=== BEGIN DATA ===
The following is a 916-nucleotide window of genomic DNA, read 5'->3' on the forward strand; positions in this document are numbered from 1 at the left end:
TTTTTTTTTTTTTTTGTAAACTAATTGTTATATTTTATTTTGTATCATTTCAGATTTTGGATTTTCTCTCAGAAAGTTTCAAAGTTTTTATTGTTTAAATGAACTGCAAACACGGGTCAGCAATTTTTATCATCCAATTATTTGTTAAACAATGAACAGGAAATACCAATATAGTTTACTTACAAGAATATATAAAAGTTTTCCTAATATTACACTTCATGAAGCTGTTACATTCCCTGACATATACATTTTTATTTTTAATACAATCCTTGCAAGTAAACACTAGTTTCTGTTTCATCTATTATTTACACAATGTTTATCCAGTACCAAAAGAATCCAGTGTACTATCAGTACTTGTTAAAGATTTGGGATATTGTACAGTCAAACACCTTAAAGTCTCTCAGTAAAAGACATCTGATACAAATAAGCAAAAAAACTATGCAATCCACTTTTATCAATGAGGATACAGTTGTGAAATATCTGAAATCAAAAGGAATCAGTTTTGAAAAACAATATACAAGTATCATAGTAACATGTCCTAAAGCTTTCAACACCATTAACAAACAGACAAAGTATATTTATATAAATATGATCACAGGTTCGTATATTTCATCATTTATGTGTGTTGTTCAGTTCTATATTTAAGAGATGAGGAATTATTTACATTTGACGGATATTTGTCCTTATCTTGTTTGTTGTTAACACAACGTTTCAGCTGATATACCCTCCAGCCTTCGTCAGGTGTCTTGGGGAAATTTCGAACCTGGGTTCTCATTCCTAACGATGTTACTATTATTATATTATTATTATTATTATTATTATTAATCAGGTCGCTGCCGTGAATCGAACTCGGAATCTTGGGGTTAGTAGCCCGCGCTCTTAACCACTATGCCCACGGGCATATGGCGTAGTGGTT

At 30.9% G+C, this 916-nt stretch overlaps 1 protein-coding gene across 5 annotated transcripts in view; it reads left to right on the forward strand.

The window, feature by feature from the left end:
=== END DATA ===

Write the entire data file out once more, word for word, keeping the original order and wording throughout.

The following is a 916-nucleotide window of genomic DNA, read 5'->3' on the forward strand; positions in this document are numbered from 1 at the left end:
TTTTTTTTTTTTTTTGTAAACTAATTGTTATATTTTATTTTGTATCATTTCAGATTTTGGATTTTCTCTCAGAAAGTTTCAAAGTTTTTATTGTTTAAATGAACTGCAAACACGGGTCAGCAATTTTTATCATCCAATTATTTGTTAAACAATGAACAGGAAATACCAATATAGTTTACTTACAAGAATATATAAAAGTTTTCCTAATATTACACTTCATGAAGCTGTTACATTCCCTGACATATACATTTTTATTTTTAATACAATCCTTGCAAGTAAACACTAGTTTCTGTTTCATCTATTATTTACACAATGTTTATCCAGTACCAAAAGAATCCAGTGTACTATCAGTACTTGTTAAAGATTTGGGATATTGTACAGTCAAACACCTTAAAGTCTCTCAGTAAAAGACATCTGATACAAATAAGCAAAAAAACTATGCAATCCACTTTTATCAATGAGGATACAGTTGTGAAATATCTGAAATCAAAAGGAATCAGTTTTGAAAAACAATATACAAGTATCATAGTAACATGTCCTAAAGCTTTCAACACCATTAACAAACAGACAAAGTATATTTATATAAATATGATCACAGGTTCGTATATTTCATCATTTATGTGTGTTGTTCAGTTCTATATTTAAGAGATGAGGAATTATTTACATTTGACGGATATTTGTCCTTATCTTGTTTGTTGTTAACACAACGTTTCAGCTGATATACCCTCCAGCCTTCGTCAGGTGTCTTGGGGAAATTTCGAACCTGGGTTCTCATTCCTAACGATGTTACTATTATTATATTATTATTATTATTATTATTATTAATCAGGTCGCTGCCGTGAATCGAACTCGGAATCTTGGGGTTAGTAGCCCGCGCTCTTAACCACTATGCCCACGGGCATATGGCGTAGTGGTT

At 30.9% G+C, this 916-nt stretch overlaps 1 protein-coding gene across 5 annotated transcripts in view; it reads left to right on the forward strand.

The window, feature by feature from the left end: